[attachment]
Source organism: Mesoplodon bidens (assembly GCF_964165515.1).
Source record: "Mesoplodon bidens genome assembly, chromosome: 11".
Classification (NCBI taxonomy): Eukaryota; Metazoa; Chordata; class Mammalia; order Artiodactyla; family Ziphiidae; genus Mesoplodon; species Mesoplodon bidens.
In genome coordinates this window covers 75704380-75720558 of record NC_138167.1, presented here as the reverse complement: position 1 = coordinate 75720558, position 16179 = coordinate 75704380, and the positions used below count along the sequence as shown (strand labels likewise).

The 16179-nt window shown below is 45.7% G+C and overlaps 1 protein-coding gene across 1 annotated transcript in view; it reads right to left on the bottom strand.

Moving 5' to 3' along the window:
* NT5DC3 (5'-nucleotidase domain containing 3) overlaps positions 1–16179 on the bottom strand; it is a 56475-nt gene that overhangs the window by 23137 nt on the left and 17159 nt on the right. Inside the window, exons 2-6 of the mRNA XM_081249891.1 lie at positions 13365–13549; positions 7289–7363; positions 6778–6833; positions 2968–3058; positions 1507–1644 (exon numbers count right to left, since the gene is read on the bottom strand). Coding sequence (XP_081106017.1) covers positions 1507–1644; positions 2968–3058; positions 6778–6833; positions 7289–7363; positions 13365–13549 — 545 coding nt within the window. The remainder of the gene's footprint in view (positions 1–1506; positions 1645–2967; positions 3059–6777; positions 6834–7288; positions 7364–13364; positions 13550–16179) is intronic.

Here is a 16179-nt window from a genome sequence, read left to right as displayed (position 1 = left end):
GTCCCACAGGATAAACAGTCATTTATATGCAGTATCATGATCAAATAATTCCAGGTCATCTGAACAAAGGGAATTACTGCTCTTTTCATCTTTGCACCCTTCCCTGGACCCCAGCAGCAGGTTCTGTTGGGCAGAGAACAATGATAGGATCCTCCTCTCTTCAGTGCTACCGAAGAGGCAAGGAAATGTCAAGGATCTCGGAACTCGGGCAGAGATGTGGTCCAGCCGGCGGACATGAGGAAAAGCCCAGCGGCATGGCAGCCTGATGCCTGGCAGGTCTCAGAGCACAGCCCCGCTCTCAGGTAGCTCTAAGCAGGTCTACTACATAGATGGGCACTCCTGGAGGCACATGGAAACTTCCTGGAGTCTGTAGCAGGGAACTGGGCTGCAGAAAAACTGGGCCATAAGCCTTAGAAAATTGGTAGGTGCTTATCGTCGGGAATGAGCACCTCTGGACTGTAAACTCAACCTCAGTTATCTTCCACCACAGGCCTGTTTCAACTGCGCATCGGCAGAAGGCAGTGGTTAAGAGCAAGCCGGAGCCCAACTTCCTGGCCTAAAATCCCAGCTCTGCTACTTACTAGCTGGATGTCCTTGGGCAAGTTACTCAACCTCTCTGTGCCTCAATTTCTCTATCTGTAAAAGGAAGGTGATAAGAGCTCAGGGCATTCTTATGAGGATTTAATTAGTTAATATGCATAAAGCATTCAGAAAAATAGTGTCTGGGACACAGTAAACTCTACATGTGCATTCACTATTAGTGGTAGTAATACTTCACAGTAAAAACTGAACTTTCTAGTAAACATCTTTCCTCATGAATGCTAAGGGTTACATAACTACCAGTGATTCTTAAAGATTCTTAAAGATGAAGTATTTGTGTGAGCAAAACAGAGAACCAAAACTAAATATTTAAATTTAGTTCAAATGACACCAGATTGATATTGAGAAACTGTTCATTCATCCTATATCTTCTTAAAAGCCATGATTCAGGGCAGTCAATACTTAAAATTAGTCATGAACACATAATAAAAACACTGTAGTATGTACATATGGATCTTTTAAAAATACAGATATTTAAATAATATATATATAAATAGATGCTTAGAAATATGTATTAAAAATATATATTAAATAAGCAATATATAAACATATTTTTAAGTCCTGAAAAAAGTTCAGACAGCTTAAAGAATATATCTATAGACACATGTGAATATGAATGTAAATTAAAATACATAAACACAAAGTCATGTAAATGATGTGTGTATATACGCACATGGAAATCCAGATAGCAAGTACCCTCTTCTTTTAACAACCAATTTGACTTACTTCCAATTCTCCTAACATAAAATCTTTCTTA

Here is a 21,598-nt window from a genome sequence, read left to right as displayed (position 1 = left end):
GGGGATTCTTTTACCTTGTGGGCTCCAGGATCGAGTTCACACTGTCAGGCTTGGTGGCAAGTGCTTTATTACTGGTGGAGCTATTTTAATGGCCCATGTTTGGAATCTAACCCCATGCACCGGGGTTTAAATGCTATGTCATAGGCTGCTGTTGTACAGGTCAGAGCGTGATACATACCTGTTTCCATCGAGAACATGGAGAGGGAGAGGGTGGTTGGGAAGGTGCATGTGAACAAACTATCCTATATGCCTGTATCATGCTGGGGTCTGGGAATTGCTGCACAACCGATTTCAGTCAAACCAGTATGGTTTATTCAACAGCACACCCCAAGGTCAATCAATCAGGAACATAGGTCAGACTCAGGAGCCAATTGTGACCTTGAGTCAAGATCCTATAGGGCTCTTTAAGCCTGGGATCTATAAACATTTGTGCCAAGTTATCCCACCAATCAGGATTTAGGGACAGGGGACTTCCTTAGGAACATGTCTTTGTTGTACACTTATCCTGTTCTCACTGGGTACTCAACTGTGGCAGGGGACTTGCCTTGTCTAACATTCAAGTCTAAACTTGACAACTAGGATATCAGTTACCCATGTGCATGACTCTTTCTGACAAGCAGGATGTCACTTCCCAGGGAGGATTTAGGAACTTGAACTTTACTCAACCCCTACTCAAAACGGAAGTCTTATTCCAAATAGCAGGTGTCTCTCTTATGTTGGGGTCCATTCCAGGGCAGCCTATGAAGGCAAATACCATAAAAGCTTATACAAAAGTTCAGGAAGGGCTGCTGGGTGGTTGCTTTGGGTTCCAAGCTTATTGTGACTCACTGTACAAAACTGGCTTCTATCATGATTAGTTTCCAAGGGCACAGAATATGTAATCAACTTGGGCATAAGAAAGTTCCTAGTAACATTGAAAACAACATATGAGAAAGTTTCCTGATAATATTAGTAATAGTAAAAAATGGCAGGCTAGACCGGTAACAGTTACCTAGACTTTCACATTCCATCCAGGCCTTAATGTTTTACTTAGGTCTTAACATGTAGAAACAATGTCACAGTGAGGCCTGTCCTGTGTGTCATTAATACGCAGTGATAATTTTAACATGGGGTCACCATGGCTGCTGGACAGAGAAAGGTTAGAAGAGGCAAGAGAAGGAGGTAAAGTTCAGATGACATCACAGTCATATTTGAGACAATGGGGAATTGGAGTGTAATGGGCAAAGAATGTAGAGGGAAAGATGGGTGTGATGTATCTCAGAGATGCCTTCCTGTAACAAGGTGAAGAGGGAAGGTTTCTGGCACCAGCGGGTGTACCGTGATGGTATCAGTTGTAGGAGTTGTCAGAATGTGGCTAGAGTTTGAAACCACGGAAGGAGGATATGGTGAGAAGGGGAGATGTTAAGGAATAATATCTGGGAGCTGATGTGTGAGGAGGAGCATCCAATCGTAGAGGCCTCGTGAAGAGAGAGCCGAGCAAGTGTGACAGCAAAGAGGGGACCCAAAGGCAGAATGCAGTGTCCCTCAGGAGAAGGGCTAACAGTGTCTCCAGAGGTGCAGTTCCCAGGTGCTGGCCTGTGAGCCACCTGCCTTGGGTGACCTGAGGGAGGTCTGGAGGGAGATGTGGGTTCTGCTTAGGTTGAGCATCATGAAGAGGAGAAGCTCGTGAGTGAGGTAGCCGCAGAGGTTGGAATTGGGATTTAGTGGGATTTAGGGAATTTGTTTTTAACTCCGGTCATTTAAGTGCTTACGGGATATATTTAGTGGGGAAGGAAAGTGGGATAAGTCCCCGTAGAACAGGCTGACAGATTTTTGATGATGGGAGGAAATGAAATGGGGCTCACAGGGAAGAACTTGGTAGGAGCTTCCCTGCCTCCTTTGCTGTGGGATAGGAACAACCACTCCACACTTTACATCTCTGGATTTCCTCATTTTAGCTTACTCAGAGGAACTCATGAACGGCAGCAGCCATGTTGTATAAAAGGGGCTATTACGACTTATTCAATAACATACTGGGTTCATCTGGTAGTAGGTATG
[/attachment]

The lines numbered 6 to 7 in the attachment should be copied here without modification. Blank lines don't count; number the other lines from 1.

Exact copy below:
Moving 5' to 3' along the window:
* NT5DC3 (5'-nucleotidase domain containing 3) overlaps positions 1–16179 on the bottom strand; it is a 56475-nt gene that overhangs the window by 23137 nt on the left and 17159 nt on the right. Inside the window, exons 2-6 of the mRNA XM_081249891.1 lie at positions 13365–13549; positions 7289–7363; positions 6778–6833; positions 2968–3058; positions 1507–1644 (exon numbers count right to left, since the gene is read on the bottom strand). Coding sequence (XP_081106017.1) covers positions 1507–1644; positions 2968–3058; positions 6778–6833; positions 7289–7363; positions 13365–13549 — 545 coding nt within the window. The remainder of the gene's footprint in view (positions 1–1506; positions 1645–2967; positions 3059–6777; positions 6834–7288; positions 7364–13364; positions 13550–16179) is intronic.